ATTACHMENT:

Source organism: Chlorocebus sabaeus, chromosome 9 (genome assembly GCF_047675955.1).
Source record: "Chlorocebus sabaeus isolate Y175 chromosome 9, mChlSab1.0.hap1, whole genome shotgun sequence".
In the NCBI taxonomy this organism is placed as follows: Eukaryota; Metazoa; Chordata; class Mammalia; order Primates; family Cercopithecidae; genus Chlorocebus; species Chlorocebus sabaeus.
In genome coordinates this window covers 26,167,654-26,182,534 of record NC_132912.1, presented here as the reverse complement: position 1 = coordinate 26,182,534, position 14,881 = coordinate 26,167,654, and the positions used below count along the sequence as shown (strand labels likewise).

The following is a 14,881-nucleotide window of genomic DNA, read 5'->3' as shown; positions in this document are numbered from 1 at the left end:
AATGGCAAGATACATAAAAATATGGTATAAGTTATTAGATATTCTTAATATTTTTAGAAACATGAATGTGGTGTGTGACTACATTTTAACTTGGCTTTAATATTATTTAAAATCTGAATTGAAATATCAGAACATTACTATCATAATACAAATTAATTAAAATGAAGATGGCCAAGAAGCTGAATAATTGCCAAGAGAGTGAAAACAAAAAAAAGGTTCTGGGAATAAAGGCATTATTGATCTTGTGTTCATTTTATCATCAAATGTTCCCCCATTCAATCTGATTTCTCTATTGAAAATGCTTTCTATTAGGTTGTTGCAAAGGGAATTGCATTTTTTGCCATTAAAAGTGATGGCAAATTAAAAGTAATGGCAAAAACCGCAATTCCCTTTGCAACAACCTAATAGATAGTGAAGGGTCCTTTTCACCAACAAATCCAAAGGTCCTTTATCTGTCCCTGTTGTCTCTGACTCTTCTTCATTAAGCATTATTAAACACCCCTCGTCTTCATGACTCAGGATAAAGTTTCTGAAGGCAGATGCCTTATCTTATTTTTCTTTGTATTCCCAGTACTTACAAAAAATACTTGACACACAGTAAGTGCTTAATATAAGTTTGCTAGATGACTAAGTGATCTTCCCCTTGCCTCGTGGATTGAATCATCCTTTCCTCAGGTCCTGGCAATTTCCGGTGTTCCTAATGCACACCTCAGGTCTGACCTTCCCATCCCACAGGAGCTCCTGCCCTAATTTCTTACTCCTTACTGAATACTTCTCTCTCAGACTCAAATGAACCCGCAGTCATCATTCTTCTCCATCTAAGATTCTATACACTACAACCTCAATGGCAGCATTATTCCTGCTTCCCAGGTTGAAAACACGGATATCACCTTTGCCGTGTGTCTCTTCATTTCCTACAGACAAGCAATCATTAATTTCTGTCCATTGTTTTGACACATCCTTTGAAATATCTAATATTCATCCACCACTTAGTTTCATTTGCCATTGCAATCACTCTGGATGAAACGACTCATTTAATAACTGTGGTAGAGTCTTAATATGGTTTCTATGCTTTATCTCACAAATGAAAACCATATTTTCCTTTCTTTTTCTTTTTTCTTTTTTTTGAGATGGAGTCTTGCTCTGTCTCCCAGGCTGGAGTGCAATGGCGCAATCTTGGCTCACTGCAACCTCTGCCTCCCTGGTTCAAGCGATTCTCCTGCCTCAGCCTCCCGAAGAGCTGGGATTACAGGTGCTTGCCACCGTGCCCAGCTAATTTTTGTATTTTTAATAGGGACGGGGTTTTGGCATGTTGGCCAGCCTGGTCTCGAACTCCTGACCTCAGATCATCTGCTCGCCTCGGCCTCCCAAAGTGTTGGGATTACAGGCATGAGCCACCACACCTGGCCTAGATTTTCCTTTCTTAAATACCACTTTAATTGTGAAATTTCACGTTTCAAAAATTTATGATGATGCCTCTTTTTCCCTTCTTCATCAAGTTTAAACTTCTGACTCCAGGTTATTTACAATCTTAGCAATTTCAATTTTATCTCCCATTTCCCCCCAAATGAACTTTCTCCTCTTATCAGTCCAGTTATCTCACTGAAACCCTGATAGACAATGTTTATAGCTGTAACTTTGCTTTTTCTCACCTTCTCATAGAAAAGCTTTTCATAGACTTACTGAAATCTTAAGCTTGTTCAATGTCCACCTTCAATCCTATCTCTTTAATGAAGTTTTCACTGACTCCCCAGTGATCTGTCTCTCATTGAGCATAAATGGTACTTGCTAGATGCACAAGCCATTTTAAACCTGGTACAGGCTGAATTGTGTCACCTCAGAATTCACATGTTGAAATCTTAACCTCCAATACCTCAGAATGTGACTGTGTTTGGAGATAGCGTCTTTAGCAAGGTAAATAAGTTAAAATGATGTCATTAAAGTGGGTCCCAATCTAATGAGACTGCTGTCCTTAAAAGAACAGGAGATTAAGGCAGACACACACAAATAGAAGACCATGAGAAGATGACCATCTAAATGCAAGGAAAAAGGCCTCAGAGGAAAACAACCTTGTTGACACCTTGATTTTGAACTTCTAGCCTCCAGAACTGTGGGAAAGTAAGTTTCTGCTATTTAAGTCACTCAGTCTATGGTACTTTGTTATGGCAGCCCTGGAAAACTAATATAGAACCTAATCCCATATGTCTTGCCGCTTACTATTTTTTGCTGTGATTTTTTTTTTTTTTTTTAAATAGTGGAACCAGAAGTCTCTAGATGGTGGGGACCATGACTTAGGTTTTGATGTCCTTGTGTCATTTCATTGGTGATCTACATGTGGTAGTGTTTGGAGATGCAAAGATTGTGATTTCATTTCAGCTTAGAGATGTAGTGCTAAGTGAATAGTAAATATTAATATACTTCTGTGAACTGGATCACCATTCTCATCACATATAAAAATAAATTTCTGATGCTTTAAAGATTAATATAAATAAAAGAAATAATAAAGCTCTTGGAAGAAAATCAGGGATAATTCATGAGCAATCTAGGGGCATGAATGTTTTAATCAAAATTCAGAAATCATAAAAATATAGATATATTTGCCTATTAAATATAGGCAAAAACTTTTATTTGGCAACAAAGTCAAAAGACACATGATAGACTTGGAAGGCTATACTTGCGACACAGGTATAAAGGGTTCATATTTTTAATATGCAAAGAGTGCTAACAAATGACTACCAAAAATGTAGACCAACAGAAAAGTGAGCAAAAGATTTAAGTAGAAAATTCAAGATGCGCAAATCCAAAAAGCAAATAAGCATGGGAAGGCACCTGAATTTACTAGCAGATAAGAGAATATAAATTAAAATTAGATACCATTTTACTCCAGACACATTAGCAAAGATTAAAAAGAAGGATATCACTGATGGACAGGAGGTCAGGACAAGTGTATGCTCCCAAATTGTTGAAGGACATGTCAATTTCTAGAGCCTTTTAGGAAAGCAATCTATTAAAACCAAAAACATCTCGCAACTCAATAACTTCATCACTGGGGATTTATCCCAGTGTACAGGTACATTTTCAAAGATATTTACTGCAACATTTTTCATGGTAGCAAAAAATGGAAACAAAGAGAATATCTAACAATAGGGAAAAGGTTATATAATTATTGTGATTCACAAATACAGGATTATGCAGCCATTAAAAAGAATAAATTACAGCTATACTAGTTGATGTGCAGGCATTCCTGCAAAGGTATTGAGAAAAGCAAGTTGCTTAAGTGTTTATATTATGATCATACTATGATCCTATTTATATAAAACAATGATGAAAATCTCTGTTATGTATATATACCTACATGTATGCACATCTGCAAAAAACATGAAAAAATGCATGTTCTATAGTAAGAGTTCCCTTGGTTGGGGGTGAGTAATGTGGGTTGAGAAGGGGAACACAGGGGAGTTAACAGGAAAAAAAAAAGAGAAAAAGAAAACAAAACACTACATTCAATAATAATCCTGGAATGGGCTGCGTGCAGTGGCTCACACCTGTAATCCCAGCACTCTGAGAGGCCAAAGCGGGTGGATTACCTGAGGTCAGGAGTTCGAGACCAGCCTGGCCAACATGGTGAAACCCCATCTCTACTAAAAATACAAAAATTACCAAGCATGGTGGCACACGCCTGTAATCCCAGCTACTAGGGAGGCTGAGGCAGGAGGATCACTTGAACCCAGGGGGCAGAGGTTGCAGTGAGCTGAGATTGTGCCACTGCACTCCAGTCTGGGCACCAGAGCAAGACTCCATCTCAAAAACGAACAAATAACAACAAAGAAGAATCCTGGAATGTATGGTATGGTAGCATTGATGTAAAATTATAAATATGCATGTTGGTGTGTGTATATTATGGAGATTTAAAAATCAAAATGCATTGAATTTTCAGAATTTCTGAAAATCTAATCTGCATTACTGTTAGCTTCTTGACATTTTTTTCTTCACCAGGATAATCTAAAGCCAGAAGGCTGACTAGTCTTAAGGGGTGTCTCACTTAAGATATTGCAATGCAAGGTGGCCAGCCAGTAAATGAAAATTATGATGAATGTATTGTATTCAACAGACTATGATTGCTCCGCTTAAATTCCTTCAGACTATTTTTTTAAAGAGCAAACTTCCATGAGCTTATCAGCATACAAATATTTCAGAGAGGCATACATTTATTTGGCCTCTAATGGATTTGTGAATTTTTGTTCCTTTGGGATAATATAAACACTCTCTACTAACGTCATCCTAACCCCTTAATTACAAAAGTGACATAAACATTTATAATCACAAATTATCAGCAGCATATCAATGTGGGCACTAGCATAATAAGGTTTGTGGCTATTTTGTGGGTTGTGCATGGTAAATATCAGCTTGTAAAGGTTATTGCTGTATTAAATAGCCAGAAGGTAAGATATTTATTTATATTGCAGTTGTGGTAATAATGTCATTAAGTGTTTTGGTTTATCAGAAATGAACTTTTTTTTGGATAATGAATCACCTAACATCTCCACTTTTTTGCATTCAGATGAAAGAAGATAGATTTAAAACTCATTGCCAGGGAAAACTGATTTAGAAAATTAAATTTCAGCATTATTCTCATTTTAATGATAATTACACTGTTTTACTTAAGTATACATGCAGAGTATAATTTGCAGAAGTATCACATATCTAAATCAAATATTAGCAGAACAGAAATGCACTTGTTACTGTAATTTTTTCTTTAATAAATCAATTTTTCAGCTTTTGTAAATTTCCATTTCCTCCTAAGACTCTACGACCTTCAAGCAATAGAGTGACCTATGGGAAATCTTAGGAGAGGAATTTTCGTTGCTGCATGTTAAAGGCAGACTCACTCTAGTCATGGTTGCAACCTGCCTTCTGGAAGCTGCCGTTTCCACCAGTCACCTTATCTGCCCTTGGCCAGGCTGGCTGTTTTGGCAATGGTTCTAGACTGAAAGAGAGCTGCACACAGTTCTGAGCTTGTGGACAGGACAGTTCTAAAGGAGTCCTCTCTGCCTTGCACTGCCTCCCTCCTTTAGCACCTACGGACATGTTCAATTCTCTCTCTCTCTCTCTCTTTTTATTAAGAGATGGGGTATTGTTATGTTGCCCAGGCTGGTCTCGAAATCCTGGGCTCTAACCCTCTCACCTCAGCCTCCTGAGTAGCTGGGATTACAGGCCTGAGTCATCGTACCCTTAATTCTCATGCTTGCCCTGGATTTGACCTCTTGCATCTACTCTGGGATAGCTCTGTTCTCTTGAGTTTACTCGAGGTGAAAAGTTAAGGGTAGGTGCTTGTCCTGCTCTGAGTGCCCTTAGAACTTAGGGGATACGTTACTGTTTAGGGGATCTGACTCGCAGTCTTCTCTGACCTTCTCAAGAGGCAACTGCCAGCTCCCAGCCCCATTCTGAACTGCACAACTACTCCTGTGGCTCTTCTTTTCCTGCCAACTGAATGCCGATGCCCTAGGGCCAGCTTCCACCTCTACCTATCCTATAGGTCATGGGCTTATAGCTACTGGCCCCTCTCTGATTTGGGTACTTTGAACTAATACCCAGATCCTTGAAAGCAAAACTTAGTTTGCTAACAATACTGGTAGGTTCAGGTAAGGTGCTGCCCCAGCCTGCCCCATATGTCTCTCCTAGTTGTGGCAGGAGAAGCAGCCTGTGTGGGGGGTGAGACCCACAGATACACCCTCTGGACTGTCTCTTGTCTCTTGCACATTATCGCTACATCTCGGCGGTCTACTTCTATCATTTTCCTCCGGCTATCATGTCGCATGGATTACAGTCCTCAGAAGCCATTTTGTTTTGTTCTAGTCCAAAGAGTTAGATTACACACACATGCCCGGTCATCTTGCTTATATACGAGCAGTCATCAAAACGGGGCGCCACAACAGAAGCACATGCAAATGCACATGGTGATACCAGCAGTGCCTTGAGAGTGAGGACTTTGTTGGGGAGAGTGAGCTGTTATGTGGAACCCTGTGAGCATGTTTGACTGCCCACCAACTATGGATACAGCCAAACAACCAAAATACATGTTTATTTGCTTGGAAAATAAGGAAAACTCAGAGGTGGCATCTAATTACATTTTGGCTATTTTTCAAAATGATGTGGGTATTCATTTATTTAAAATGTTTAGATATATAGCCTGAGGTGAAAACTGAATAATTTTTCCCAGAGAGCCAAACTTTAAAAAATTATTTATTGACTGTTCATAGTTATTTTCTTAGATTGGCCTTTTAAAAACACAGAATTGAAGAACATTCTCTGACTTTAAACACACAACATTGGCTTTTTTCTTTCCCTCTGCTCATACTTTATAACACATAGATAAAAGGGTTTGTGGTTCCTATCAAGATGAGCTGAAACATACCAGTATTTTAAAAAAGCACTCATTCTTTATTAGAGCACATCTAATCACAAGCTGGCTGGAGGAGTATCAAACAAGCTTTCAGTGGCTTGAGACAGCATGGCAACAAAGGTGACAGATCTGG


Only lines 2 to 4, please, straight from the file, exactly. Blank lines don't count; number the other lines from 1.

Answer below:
Source record: "Chlorocebus sabaeus isolate Y175 chromosome 9, mChlSab1.0.hap1, whole genome shotgun sequence".
In the NCBI taxonomy this organism is placed as follows: Eukaryota; Metazoa; Chordata; class Mammalia; order Primates; family Cercopithecidae; genus Chlorocebus; species Chlorocebus sabaeus.
In genome coordinates this window covers 26,167,654-26,182,534 of record NC_132912.1, presented here as the reverse complement: position 1 = coordinate 26,182,534, position 14,881 = coordinate 26,167,654, and the positions used below count along the sequence as shown (strand labels likewise).